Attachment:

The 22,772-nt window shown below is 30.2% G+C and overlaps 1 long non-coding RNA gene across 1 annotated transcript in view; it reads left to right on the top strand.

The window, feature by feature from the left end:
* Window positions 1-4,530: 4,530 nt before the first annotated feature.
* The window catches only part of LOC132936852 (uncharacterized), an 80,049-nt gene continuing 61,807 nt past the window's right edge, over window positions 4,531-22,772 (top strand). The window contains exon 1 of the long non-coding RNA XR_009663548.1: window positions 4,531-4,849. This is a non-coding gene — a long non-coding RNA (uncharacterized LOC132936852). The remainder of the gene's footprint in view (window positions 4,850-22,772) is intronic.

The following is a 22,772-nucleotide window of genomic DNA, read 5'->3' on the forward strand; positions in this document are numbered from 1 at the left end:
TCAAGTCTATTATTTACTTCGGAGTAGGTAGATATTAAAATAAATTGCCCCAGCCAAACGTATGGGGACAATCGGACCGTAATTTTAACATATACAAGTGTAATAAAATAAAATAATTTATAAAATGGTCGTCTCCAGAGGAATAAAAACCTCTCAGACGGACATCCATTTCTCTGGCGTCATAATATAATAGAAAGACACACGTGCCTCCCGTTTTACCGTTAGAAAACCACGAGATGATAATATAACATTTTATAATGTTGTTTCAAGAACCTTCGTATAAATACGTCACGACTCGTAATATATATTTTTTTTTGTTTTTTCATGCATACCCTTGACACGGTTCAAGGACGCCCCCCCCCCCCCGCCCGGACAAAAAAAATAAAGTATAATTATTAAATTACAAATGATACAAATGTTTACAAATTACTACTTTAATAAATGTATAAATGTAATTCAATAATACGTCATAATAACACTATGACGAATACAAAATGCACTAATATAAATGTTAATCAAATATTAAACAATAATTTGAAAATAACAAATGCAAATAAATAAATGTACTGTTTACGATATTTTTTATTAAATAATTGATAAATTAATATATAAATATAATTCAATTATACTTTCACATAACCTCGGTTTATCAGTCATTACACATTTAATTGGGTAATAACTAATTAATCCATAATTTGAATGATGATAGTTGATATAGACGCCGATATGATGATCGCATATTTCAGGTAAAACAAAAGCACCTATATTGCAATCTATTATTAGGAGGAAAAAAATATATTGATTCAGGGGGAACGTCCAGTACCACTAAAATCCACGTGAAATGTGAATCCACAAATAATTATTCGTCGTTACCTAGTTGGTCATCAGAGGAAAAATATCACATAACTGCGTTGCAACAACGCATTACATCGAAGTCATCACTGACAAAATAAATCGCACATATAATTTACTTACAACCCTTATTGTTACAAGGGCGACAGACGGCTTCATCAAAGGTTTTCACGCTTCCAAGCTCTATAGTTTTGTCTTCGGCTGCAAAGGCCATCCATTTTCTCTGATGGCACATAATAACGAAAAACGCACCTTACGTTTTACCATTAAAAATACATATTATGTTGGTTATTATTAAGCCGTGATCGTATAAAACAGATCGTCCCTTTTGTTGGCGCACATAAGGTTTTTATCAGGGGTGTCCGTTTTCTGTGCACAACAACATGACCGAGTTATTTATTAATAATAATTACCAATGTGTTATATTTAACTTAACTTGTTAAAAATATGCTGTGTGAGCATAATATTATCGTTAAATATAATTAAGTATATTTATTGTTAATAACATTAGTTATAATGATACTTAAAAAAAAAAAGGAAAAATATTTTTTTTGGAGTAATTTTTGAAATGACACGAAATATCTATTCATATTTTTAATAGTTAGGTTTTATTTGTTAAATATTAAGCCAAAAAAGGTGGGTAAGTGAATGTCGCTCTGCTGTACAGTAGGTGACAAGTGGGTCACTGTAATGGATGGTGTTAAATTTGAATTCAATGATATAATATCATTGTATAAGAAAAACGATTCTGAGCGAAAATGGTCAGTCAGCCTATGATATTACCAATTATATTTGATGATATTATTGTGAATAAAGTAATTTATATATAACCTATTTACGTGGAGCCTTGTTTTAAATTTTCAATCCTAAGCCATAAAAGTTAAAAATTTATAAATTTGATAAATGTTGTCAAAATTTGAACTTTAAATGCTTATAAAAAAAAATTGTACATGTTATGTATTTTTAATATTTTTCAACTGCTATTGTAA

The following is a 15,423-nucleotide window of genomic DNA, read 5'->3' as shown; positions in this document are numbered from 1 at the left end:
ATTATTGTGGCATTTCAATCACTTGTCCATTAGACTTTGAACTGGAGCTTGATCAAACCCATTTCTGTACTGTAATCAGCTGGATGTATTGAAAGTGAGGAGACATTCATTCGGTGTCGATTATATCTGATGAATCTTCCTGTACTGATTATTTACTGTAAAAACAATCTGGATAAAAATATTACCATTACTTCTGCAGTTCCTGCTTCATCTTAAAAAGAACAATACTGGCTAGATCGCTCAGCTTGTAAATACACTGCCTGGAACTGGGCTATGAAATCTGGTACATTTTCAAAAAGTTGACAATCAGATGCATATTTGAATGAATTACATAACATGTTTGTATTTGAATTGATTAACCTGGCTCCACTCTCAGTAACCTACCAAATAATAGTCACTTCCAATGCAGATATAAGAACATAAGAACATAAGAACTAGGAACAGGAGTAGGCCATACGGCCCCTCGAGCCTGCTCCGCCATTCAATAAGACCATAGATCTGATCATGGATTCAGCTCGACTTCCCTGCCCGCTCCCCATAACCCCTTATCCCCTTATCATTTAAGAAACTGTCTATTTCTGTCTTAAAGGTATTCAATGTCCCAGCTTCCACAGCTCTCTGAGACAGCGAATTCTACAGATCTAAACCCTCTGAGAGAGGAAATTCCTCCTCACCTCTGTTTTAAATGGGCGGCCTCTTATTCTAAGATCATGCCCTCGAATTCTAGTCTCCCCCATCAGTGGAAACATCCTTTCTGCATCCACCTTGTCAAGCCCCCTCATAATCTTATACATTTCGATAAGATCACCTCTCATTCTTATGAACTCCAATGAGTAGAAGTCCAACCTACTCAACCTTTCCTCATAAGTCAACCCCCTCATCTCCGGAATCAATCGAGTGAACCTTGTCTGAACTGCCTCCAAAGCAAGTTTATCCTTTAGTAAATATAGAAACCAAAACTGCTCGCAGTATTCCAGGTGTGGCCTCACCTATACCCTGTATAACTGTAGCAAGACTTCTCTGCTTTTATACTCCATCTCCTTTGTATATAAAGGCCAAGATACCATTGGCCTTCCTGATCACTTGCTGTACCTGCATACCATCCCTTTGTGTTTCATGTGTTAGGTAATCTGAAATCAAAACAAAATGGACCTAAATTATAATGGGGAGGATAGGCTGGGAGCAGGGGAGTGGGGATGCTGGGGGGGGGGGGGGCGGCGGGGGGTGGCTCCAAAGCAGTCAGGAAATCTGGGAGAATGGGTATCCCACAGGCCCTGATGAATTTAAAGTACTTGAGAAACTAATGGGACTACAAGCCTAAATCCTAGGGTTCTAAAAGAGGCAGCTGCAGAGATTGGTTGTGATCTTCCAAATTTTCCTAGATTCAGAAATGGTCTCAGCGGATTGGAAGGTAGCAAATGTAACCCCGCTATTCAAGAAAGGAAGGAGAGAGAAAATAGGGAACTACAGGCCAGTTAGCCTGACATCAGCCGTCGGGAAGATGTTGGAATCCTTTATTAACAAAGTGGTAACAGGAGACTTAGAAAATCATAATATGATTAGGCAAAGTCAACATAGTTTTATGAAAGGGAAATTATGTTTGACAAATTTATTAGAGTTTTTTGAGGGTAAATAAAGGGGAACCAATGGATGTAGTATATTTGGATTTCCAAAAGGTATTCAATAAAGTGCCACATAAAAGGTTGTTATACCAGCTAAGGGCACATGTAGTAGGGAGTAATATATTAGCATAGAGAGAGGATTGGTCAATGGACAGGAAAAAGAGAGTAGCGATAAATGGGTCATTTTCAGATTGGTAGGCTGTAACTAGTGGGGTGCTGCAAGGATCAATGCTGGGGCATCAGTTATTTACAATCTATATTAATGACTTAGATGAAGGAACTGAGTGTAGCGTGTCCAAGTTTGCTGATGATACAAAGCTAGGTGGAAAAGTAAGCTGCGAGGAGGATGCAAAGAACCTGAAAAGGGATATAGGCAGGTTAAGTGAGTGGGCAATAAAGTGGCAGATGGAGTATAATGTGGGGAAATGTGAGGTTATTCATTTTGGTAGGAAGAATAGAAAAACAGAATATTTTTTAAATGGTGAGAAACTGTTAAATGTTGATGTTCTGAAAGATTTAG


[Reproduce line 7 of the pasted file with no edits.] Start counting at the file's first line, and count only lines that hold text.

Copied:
The following is a 15,423-nucleotide window of genomic DNA, read 5'->3' as shown; positions in this document are numbered from 1 at the left end: